Episode 66 – Back Pain and Spinal Epidural Abscess Sun, 12 Mar 2017 19:06:18 +0000 iTunes or Listen Here

  • We cover a post from the fantastic St. Emlyn’s team which breaks down a recently published article in Annals of Emergency Medicine comparing diazepam with placebo in patients with acute low back pain.  We recommend you read the full text of the article by Friedman et al.


Core Content

We delve into core content on red flags in back pain and spinal epidural abscess using Rosen’s Emergency Medicine and Tintinalli’s Emergency Medicine Chapter 279 as a guide.

red flags


Rosh Review Emergency Board Review Questions

  • A 13-year-old boy on chemotherapy for acute lymphoblastic leukemia presents with progressive lower back pain for 2 weeks. Per mom, he has had subjective fevers and a “bulge in his lower back” that is warm to touch. He is currently afebrile and has no focal neurologic deficits. An MRI is obtained as seen in the image above. Which of the following regarding this patient’s condition is true?

A. An appropriate antibiotic regimen is cefepime and metronidazole

B. Direct extension of skin and soft tissue infections is the most common cause

C. Erythrocyte sedimentation rate is a sensitive screening tool

D. Most patients present with back pain, fever, and a focal neurologic deficit


C.  Erythrocyte sedimentation rate is a sensitive screening toolThe patient has a posterior epidural abscess with adjacent osteomyelitis and myositis. The most common cause of an epidural abscess is hematogenous spread of infection, not direct extension from skin or soft tissue infection. Major risk factors include diabetes, intravenous drug abuse, chronic renal failure, alcoholism, and immunosuppression. The most common organism involved is Staphylococcus aureus. Other organisms include streptococci, anaerobes, gram-negative bacilli, and Pseudomonas aeruginosa. Patients present with localized back pain with tenderness to percussion. Fevers are common (reported in up to 75% of patients). MRI is the diagnostic modality of choice, but erythrocyte sedimentation rate is a sensitive marker and may be used in conjunction with plain radiographs to screen for infectious spinal disease.Vancomycin is an important component of the antibiotic regimen because it covers methicillin-resistant Staphylococcus aureus (MRSA) and is usually combined with a 3rd-generation cephalosporin (A). Cefepime is a 4th-generation cephalosporin with pseudomonas coverage. Metronidazole or clindamycin can be added for anaerobic coverage. While the classic triad consists of back pain, fever, and neurologic deficits (D), only a small proportion of patients actually have all three components at presentation. The most common cause of an epidural abscess is hematogenous spread of infection, not direct extension from skin or soft tissue infection (B).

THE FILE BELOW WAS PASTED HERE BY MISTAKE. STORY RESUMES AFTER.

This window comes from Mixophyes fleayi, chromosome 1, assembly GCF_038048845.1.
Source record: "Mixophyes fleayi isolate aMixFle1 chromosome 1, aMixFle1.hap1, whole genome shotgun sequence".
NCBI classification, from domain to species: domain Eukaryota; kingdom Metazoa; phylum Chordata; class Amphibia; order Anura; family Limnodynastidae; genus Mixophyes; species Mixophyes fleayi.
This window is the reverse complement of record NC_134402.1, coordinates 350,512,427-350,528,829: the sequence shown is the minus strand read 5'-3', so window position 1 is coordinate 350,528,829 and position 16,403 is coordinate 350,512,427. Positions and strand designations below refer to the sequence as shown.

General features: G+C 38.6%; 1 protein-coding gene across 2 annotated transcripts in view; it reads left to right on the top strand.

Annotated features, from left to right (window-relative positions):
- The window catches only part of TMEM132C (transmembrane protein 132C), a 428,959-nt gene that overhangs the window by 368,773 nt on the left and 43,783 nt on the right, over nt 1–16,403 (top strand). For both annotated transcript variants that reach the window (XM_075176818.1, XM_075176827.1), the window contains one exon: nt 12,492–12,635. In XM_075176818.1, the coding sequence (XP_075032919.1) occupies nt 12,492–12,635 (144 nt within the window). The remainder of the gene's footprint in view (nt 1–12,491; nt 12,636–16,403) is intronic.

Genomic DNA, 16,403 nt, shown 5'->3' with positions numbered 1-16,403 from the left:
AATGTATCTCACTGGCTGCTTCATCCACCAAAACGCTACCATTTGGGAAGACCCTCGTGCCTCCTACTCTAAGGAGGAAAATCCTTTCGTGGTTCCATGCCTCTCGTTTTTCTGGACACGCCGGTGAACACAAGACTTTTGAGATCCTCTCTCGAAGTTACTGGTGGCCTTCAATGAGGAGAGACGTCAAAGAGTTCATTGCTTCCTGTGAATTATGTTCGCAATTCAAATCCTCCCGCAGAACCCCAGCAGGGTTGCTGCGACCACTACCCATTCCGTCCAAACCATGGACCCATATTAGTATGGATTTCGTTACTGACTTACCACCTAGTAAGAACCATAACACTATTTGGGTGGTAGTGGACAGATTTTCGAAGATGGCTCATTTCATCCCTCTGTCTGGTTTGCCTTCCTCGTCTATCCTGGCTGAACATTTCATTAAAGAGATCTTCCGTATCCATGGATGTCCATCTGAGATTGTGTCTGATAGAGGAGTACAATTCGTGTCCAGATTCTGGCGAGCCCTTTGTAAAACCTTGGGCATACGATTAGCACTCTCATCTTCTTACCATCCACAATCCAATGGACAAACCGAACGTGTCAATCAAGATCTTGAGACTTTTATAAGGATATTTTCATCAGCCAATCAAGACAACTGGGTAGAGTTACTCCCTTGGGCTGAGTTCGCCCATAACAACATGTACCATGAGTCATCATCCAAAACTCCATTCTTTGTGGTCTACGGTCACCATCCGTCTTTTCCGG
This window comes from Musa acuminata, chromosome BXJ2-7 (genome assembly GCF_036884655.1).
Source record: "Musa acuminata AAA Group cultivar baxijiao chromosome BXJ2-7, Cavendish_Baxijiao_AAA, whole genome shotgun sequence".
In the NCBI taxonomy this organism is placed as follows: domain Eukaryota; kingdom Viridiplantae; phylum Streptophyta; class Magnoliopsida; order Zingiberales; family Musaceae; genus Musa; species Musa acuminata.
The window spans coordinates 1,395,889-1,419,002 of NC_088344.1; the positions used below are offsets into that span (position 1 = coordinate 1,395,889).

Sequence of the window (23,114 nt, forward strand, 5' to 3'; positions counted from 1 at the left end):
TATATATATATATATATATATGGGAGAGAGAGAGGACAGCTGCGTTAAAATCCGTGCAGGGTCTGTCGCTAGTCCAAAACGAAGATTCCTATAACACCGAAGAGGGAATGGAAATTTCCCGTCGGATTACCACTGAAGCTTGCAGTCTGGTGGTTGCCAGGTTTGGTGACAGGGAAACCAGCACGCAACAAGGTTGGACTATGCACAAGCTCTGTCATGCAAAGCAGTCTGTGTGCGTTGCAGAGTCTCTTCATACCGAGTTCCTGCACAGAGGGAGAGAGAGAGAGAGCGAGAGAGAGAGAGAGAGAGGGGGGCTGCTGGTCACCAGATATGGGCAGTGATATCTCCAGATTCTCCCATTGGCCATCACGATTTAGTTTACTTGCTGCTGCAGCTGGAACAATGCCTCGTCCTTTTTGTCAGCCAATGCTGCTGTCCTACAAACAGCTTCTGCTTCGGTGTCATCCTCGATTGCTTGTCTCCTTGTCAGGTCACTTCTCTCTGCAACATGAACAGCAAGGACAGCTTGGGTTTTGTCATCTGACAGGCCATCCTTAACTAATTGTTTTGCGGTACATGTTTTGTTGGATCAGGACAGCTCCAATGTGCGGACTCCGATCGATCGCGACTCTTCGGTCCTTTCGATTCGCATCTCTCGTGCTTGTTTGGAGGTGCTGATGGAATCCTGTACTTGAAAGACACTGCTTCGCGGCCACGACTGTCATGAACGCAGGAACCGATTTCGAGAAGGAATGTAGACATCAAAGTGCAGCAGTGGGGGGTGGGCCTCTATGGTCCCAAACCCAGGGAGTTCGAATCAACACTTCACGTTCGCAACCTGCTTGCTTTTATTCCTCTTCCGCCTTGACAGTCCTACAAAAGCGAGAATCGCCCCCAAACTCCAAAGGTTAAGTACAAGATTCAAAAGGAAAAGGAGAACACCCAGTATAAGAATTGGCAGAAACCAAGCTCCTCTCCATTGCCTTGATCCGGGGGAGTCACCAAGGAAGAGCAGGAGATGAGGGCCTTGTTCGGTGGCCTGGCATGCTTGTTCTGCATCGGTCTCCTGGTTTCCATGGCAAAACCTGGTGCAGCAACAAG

An 8-year-old previously healthy boy presents with back pain and fever for 4 days. He complains of pain in the low back, which is increased with bending or twisting. The pain radiates down into his left leg. He denies trauma. Physical exam is remarkable only for tenderness to palpation over the lumbar spine. What management is indicated

A. Ibuprofen and follow up with his pediatrician

B. MRI of the lumbar spine

C. Plain radiographs of the lumbar spine

D. Urinalysis



MRI of the lumbar spine. This patient presents with symptoms consistent with discitis and should have an MRI for diagnosis. Discitis is a rare infection of the nucleus pulposus and can involve the cartilaginous endplate and vertebral body. It can occur spontaneously or after surgical procedures. Typically, patients present with severe pain localized to the spinal level of involvement. Any movement of the spine exacerbates the pain. Children often present with sudden onset of back pain and refusal to walk. The lumbar spine is most commonly involved and the average age of patients is 7 years. Radicular symptoms are common (present in 50-90% of cases) and most patients will present with fever (90%). Neurologic deficits are uncommon. Serious pathology should be suspected in any pediatric patient presenting with back pain. Neurologic symptoms are rarely present. MRI is the best study for diagnosis and can also rule out other critical diagnoses including epidural abscess. Laboratory studies are non-specific and insensitive but typically will have an elevated erythrocyte sedimentation rate. White blood cell counts are frequently within the normal range.

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Episode 65 – Contrast-Induced Nephropathy and Genitourinary Trauma Tue, 28 Feb 2017 18:45:54 +0000 iTunes or Listen Here